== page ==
Radio Astronomy Beam Forming on Many-Core Architectures

Alessio Sclocco, Ana Lucia Varbanescu, Jan David Mol, Rob V. van Nieuwpoort
Faculty of Sciences, Vrije Universiteit Amsterdam, Amsterdam, The Netherlands
26th IEEE International Parallel & Distributed Processing Symposium (IPDPS), 2012


   title={Radio Astronomy Beam Forming on Many-Core Architectures},

   author={Sclocco, A. and Varbanescu, A.L. and Mol, J.D. and van Nieuwpoort, R.V.},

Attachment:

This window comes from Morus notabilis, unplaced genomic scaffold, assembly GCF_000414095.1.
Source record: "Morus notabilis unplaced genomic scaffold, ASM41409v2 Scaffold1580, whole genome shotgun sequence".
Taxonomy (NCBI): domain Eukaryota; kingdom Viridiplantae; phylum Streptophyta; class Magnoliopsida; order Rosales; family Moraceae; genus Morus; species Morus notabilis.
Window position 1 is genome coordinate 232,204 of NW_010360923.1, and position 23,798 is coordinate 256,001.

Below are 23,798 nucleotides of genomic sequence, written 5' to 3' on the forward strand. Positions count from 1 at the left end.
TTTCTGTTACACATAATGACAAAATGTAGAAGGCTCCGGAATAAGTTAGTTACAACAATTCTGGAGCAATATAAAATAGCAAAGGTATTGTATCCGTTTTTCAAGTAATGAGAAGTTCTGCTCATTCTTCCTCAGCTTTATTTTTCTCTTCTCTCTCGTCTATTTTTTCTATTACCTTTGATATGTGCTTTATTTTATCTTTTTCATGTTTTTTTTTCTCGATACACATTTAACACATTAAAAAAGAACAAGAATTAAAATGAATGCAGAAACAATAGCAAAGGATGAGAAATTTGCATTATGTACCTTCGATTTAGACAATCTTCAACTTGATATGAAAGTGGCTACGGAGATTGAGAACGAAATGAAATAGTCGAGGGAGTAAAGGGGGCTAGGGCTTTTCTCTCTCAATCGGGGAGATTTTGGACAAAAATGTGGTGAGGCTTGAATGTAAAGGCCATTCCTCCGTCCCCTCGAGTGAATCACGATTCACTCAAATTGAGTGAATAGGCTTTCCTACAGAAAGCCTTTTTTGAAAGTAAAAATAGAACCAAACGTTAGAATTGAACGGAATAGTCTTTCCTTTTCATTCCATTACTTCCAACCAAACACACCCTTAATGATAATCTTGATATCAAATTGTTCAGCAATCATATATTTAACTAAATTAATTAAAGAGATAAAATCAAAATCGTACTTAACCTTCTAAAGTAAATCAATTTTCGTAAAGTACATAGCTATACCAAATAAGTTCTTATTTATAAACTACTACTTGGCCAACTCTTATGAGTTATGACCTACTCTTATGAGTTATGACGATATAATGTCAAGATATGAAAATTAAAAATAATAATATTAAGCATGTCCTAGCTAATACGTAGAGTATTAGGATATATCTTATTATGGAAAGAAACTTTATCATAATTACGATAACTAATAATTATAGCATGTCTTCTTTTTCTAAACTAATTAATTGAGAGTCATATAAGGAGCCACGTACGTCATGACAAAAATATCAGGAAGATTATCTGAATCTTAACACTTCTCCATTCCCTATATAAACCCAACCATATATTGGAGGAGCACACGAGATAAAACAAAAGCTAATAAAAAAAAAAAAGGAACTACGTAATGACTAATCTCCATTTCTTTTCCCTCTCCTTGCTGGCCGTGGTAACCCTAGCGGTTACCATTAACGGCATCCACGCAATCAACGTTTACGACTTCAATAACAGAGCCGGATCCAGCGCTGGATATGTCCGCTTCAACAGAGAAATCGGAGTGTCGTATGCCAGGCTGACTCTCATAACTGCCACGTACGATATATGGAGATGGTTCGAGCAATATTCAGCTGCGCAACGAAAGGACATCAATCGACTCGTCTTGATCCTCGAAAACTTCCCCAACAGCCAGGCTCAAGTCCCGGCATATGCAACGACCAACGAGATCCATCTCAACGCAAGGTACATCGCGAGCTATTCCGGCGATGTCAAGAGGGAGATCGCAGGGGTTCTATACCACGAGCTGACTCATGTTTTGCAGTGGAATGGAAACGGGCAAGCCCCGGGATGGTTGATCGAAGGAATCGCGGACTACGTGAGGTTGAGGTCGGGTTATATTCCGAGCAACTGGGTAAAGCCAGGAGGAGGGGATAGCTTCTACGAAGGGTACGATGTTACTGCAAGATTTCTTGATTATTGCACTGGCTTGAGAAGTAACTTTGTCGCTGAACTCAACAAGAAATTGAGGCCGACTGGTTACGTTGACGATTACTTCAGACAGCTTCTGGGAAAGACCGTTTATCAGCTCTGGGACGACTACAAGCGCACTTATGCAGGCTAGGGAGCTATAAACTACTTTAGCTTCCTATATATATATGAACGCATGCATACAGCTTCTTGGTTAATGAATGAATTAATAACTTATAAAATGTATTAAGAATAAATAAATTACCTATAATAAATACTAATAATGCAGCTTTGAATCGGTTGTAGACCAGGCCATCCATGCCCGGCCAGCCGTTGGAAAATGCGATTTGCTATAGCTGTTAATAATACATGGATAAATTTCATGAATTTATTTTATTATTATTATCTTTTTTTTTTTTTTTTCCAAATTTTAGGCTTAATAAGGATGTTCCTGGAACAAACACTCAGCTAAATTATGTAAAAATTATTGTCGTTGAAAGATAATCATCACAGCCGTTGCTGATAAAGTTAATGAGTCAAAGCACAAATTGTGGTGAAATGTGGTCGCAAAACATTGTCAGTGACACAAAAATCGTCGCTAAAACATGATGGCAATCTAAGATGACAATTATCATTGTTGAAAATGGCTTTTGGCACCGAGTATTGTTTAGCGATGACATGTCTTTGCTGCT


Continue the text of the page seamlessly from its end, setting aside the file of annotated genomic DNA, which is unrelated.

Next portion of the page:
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Traditional radio telescopes use large steel dishes to observe radio sources. The largest radio telescope in the world, LOFAR, uses tens of thousands of fixed, omnidirectional antennas instead, a novel design that promises ground-breaking research in astronomy. Where traditional telescopes use custom-built hardware, LOFAR uses software to do signal processing in real time. This leads to an instrument that is inherently more flexible. However, the enormous data rates and processing requirements (tens to hundreds of teraflops) make this extremely challenging. The next-generation telescope, the SKA, will require exaflops. Unlike traditional instruments, LOFAR and SKA can observe in hundreds of directions simultaneously, using beam forming. This is useful, for example, to search the sky for pulsars (i.e. rapidly rotating highly magnetized neutron stars). Beam forming is an important technique in signal processing: it is also used in WIFI and 4G cellular networks, radar systems, and health-care microwave imaging instruments. We propose the use of many-core architectures, such as 48-core CPU systems and Graphics Processing Units (GPUs), to accelerate beam forming. We use two different frameworks for GPUs, CUDA and OpenCL, and present results for hardware from different vendors (i.e. AMD and NVIDIA). Additionally, we implement the LOFAR beam former on multi-core CPUs, using OpenMP with SSE vector instructions. We use autotuning to support different architectures and implementation frameworks, achieving both platform and performance portability. Finally, we compare our results with the production implementation, written in assembly and running on an IBM Blue Gene/P supercomputer. We compare both computational and power efficiency, since power usage is one of the fundamental challenges modern radio telescopes face. Compared to the production implementation, our auto-tuned beam former is 45-50 times faster on GPUs, and 2-8 times more power efficient. Our experimental results lead to the conclusion that GPUs are an attractive solution to accelerate beam forming.
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